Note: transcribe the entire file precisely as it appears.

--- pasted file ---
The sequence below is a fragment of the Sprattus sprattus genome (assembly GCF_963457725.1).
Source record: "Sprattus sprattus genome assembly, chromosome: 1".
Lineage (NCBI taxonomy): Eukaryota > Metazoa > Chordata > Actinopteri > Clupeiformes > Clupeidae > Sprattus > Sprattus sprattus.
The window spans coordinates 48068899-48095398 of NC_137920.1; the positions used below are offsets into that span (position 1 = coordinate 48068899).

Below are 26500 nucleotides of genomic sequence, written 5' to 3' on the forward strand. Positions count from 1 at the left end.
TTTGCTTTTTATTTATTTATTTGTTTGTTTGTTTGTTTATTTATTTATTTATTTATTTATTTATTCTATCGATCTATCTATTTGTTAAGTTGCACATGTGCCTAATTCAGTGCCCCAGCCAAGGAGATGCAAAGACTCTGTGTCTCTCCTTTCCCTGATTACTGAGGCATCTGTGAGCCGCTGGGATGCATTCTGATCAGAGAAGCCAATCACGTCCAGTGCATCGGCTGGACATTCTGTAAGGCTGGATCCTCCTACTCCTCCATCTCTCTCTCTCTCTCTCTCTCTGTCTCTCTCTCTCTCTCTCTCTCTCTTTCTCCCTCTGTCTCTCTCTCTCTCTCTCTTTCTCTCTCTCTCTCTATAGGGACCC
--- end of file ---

The sequence below is a fragment of the Sprattus sprattus genome (assembly GCF_963457725.1).
Source record: "Sprattus sprattus genome assembly, chromosome: 1".
Lineage (NCBI taxonomy): Eukaryota > Metazoa > Chordata > Actinopteri > Clupeiformes > Clupeidae > Sprattus > Sprattus sprattus.
The window spans coordinates 48068899-48095398 of NC_137920.1; the positions used below are offsets into that span (position 1 = coordinate 48068899).

Below are 26500 nucleotides of genomic sequence, written 5' to 3' on the forward strand. Positions count from 1 at the left end.
TTTGCTTTTTATTTATTTATTTGTTTGTTTGTTTGTTTATTTATTTATTTATTTATTTATTTATTCTATCGATCTATCTATTTGTTAAGTTGCACATGTGCCTAATTCAGTGCCCCAGCCAAGGAGATGCAAAGACTCTGTGTCTCTCCTTTCCCTGATTACTGAGGCATCTGTGAGCCGCTGGGATGCATTCTGATCAGAGAAGCCAATCACGTCCAGTGCATCGGCTGGACATTCTGTAAGGCTGGATCCTCCTACTCCTCCATCTCTCTCTCTCTCTCTCTCTCTGTCTCTCTCTCTCTCTCTCTCTCTCTTTCTCCCTCTGTCTCTCTCTCTCTCTCTCTTTCTCTCTCTCTCTCTATAGGGACCC